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Jian "Jeffrey" Yuan v. Getco

August 12, 2011

JIAN "JEFFREY" YUAN, PLAINTIFF,
v.
GETCO, LLC, GETCO HOLDING COMPANY, LLC, STEPHEN SCHULER, AND DANIEL TIERNEY, DEFENDANTS.



The opinion of the court was delivered by: Judge James B. Zagel

MEMORANDUM OPINION AND ORDER

Plaintiff filed his Complaint in Cook County Circuit Court on March 9, 2011 alleging claims under the Illinois Wage Payment and Collection Act ("the Act"). The Complaint alleges that Defendants violated the Act by failing to pay Plaintiff several million dollars worth of bonuses and commissions owing from his work as a securities trader. Defendants removed the case based on federal subject matter jurisdiction, and now move to compel arbitration. For the following reasons, Defendants' motion to compel arbitration is granted.

I. FACTS

GETCO, LLC is a registered electronic market maker whose primary business involves buying and selling securities to provide two-sided liquid markets on exchanges around the world. GETCO, LLC is a wholly owned subsidiary of GETCO Holding Company ("GHC") (collectively "GETCO"). OCTEG, LLC is a wholly owned subsidiary of GETCO, LLC, and is a registered Broker-Dealer under Section 15 of the Securities Exchange Act of 1934. OCTEG holds an Equity and Options Trading Permit issued by NYSE Arca. Plaintiff worked as a securities trader for GETCO from 2000 until early 2010, and actively traded on exchanges including NYSE Arca and NASDAQ. NYSE Arca, NASDAQ and NYSE are Self-Regulatory Organizations ("SROs") pursuant to the Securities Exchange Act of 1934.

As a securities trader, Plaintiff was required to register with the exchanges where he traded. Accordingly, on five occasions, Plaintiff executed Form U-4s, Uniform Application for Securities Industry Registration or Transfer. On each Form U-4, Plaintiff listed his firm as OCTEG. Plaintiff registered as a "GS-Full Registration/General Securities Representative." Defendants Schuler and Tierney are managing members of GETCO, LLC, which wholly owns and controls OCTEG. Defendants Schuler and Tierney each completed Form U-4s and registered with exchanges, including NYSE Arca.

Two of Plaintiff's Form U-4s include the following arbitration provision: I agree to arbitrate any dispute, claim or controversy that may arise between me and my firm, or a customer, or any other person, that is required to be arbitrated under the rules, constitutions or by-laws of the SROs indicated in Section 4 [which includes NYSE Arca, NASDAQ and NYSE] (SRO REGISTRATION) as may be amended from time to time and that any arbitration award rendered against me may be entered as a judgment in any court of competent jurisdiction.

The NYSE Arca is OCTEG and Plaintiff's primary regulator. NYSE Arca Equities Rule 12(a) states that (i) any dispute, claim or controversy between or among ETP Holders and/or associated persons shall be arbitrated pursuant to the FINRA Dispute Resolution, Inc. Codes of Arbitration Procedure; and, (ii) any dispute, claim or controversy between a customer or non-member and an ETP Holder and/or associated person arising in connection with the business of such ETP Holder and/or in connection with the activities of an associated person shall be arbitrated. . .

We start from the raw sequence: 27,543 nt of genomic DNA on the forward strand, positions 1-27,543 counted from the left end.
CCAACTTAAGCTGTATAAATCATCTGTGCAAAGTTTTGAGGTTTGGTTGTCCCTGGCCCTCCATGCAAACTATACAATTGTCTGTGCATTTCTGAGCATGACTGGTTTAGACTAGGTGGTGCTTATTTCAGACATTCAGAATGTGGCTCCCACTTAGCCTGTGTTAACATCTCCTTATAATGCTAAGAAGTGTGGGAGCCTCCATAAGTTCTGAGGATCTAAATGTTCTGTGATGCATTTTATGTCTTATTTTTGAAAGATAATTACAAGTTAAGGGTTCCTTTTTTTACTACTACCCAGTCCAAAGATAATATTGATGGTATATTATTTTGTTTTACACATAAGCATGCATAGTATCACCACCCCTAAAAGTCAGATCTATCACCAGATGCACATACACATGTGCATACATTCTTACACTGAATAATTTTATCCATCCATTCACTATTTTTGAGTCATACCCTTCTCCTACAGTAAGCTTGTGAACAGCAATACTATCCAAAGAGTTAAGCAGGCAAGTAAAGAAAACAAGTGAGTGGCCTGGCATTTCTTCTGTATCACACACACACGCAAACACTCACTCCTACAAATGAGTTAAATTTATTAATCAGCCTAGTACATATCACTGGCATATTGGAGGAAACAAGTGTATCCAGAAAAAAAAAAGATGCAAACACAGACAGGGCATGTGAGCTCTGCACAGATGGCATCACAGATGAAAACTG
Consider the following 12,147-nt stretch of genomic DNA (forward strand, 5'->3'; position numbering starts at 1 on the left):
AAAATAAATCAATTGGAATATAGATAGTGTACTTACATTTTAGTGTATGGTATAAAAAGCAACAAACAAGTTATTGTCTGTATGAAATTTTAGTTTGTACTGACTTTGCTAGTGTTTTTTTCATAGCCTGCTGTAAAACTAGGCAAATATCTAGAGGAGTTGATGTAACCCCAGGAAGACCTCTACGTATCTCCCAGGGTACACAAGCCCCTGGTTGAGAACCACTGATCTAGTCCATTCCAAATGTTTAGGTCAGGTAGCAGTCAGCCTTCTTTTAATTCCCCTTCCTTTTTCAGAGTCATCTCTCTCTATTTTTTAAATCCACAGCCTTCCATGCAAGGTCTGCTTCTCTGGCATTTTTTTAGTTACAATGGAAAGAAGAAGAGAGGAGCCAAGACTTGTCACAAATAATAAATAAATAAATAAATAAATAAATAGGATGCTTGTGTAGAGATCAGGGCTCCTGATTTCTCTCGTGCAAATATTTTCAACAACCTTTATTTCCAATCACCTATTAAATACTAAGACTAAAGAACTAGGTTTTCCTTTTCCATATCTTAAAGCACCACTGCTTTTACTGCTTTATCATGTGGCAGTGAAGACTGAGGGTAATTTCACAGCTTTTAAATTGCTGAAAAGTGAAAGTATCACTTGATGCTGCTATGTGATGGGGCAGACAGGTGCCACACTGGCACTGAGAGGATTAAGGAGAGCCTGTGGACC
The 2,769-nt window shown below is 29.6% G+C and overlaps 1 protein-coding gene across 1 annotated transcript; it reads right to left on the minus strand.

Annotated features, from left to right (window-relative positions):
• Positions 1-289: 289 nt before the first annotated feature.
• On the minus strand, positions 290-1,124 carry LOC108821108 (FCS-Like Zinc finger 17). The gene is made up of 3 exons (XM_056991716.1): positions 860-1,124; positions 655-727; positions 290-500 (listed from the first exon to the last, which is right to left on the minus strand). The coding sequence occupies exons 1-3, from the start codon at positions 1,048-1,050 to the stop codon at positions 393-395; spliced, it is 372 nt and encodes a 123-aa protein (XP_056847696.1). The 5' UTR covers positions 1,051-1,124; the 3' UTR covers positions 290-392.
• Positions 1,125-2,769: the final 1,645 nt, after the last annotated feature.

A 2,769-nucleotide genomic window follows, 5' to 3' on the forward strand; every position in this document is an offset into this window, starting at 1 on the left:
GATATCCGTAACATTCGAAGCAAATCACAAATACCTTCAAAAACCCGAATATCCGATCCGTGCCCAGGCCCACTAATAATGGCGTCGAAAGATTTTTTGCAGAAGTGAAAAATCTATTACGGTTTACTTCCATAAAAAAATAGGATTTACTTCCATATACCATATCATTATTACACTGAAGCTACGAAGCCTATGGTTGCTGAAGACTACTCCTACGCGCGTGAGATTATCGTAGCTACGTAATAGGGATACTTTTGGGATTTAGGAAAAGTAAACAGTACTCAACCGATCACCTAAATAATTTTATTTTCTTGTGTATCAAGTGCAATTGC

In the course of his employment with the GETCO entities, Plaintiff signed two employment agreements. First, he signed an employment agreement that did not include a dispute resolution provision. Then, in 2007, he executed a second employment agreement with GETCO agreeing that the term "GETCO" means "GETCO, LLC, an Illinois limited liability company, or its parent, subsidiary or affiliated entities, including GETCO Holding Company, LLC, OCTEG, LLC, Blink Trading, LLC, GETCO Europe Limited, Lowtech Solutions, LLC and GETCO Securities, LLC." This employment Agreement also included a section governing dispute resolution, which provides that disputes between Plaintiff and GETCO subject to mandatory arbitration under SRO regulations must be arbitrated.

II. DISCUSSION

Defendants allege that all of Plaintiff's claims are subject to the arbitration agreement in his securities registration Form U-4, which incorporates the mandatory arbitration provisions of the securities exchanges with which Plaintiff was registered, including NYSE Arca, NASDAQ and NYSE. The parties focus on NYSE Arca's mandatory arbitration provisions because it is the Designated Examination Authority, or primary regulator, of Plaintiff and OCTEG, LLC. The provisions of NASDAQ and NYSE are equally applicable as well, however.

Plaintiff argues that he is not required to arbitrate because: (1) Plaintiff is not an "associated person" of the SROs; (2) even if Plaintiff was an associated person, Defendants are neither associated persons nor third party beneficiaries; (3) Plaintiff is no longer required to arbitrate because of the filing of Form U-5; and (4) certain claims are not subject to arbitration because FINRA Rule 13206 provides "no claim shall be eligible for submission to arbitration where six years have elapsed from the occurrence or event giving rise to the claim."

A. All Parties Are Associated Persons

Defendants argue that Plaintiff's Form U-4 arbitration agreements are enforceable under the Federal Arbitration Act ("FAA") and require him to pursue his claims in arbitration. Courts, including the U.S. Supreme Court and the Seventh Circuit have held that Form U-4 arbitration agreements are enforceable to require arbitration. Gilmer v. Interstate/Johnson Lane Corp., 500 U.S. 20, n.2 (1991); Koveleskie v. SBC Capital Markets, Inc., 167 F.3d 361, 365 (7th Cir. 1999).

In his Form U-4s, Plaintiff expressly agreed to arbitrate "any claim that may arise between [Plaintiff] and [his] firm, or a customer or any other person that is required to be arbitrated under the rules, constitutions, or ...


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